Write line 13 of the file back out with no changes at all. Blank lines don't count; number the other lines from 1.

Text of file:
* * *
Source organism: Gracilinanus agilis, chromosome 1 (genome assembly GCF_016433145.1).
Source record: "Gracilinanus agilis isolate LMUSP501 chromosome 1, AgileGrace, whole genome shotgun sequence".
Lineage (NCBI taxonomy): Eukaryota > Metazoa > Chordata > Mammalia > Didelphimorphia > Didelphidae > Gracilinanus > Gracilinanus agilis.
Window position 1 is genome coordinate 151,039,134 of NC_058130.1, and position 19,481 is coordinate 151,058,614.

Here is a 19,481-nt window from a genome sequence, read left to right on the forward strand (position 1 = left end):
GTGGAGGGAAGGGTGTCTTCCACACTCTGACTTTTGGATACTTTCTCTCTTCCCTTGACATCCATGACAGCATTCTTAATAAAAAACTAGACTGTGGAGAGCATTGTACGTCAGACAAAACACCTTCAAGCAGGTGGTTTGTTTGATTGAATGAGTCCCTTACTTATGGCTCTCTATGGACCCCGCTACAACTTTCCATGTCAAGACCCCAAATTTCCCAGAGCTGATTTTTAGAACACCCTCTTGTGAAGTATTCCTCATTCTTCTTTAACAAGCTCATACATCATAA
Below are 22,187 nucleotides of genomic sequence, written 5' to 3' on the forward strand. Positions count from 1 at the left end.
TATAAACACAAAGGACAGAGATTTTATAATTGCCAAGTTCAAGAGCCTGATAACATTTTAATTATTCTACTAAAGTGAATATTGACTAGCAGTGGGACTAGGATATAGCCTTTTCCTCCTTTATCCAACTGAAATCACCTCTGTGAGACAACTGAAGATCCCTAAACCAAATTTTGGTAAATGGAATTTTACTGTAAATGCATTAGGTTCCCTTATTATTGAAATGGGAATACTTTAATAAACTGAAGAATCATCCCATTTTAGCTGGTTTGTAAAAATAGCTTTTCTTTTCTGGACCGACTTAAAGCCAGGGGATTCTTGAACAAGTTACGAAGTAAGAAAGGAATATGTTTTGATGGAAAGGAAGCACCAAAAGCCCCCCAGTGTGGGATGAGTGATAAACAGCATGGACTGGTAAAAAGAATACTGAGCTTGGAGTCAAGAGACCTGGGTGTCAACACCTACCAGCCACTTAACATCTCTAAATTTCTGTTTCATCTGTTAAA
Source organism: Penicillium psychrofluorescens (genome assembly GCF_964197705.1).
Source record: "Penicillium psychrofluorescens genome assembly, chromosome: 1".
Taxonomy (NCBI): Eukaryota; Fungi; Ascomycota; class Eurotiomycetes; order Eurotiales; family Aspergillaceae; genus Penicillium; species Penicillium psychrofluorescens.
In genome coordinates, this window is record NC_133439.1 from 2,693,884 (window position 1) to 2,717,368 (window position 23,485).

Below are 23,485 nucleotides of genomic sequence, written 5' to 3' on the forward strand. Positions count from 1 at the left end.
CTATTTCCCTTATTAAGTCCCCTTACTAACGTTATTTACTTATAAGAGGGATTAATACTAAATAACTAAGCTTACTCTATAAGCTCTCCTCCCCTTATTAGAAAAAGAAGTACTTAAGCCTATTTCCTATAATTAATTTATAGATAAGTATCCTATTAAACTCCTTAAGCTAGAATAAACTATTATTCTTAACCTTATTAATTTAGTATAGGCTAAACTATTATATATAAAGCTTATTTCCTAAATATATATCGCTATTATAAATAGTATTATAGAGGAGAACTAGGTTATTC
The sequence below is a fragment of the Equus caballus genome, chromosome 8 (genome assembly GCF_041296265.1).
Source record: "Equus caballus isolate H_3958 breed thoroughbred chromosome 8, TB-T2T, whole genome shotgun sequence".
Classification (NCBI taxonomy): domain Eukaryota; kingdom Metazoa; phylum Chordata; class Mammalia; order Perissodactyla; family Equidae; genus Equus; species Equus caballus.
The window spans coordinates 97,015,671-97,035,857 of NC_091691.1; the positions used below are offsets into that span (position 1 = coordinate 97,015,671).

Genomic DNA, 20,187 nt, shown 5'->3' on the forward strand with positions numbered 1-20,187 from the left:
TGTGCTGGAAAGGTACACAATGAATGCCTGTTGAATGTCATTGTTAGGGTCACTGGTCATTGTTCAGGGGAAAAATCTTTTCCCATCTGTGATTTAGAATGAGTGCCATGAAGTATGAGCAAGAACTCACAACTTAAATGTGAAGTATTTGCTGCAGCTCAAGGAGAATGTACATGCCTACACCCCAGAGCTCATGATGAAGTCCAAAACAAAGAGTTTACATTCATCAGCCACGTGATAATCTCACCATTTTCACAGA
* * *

Below are 23,485 nucleotides of genomic sequence, written 5' to 3' on the forward strand. Positions count from 1 at the left end.